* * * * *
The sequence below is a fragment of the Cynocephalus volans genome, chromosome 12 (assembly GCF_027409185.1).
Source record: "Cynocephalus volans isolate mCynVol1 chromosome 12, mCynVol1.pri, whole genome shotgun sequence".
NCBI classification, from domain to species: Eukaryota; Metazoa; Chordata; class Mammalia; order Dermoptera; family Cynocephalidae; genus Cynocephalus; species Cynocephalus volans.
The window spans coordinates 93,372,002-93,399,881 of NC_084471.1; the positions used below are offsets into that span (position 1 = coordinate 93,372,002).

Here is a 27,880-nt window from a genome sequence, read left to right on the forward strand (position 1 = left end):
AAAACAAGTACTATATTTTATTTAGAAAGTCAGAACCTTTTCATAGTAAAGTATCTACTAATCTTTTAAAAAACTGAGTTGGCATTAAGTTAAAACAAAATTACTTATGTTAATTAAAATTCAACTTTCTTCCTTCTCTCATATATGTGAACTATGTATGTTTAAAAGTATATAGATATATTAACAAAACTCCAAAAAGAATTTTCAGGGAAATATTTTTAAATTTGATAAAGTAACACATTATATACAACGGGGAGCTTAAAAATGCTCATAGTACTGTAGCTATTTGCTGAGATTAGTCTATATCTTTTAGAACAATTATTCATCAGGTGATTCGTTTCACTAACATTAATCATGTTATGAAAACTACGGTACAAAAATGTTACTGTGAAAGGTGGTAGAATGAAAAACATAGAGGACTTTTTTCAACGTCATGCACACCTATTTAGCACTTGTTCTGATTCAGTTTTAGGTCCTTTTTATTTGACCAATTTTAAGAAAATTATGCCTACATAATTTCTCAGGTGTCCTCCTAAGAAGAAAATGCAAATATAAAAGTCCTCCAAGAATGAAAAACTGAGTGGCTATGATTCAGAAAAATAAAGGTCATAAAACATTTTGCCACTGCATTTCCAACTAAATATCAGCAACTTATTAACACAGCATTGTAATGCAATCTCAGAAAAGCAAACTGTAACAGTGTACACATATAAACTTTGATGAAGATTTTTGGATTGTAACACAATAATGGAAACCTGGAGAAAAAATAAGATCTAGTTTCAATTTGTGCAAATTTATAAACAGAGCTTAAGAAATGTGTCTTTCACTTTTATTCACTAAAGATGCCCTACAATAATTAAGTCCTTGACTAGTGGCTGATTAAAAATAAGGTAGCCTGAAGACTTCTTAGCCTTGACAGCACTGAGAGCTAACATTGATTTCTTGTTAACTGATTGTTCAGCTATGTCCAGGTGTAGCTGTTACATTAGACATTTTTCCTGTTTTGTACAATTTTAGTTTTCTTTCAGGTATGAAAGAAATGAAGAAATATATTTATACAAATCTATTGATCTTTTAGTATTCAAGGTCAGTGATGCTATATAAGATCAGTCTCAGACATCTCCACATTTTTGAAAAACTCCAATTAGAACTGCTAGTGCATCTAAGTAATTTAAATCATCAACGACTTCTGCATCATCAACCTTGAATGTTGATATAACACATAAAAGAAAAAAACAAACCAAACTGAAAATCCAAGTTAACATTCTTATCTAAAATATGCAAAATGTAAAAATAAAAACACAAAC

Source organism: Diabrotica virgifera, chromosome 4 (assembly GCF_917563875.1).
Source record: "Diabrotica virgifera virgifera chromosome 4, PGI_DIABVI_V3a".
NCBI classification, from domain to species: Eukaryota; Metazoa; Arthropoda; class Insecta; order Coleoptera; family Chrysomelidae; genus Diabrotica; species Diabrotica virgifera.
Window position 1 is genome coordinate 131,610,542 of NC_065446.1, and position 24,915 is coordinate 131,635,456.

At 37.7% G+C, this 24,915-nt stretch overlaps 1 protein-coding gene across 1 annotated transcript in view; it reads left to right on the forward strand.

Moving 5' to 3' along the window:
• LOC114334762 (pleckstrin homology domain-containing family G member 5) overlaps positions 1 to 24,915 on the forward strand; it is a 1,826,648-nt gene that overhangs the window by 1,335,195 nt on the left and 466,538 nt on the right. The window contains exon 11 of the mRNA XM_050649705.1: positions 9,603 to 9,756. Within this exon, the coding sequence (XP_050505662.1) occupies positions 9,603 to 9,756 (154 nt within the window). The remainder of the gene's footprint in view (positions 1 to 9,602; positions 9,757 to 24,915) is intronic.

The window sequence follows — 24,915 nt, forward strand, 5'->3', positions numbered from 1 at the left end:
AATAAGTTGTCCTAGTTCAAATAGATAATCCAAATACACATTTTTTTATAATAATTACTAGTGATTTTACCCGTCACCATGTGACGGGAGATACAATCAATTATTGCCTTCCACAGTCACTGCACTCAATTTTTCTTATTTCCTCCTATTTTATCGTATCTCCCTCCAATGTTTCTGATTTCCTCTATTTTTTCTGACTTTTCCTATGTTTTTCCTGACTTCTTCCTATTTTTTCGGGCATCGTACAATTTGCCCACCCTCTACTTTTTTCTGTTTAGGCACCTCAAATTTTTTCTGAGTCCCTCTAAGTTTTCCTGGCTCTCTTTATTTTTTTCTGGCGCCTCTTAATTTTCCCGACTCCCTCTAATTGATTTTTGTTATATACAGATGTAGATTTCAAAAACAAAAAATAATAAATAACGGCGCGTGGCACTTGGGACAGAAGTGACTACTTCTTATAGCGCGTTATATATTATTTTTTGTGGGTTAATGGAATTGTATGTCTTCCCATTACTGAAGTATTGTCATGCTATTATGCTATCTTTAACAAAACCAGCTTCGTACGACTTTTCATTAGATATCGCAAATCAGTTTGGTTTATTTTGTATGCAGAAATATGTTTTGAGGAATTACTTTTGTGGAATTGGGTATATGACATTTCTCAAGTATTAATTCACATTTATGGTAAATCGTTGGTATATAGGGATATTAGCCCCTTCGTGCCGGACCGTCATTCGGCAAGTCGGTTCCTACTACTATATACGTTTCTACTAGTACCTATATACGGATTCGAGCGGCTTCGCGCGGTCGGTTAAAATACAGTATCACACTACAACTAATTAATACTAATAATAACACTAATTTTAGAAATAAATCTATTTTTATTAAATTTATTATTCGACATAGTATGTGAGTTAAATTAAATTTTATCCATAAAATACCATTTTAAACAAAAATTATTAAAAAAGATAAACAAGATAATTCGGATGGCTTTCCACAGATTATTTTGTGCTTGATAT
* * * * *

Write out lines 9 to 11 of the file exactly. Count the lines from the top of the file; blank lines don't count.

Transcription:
NCBI classification, from domain to species: Eukaryota; Metazoa; Arthropoda; class Insecta; order Coleoptera; family Chrysomelidae; genus Diabrotica; species Diabrotica virgifera.
Window position 1 is genome coordinate 131,610,542 of NC_065446.1, and position 24,915 is coordinate 131,635,456.

At 37.7% G+C, this 24,915-nt stretch overlaps 1 protein-coding gene across 1 annotated transcript in view; it reads left to right on the forward strand.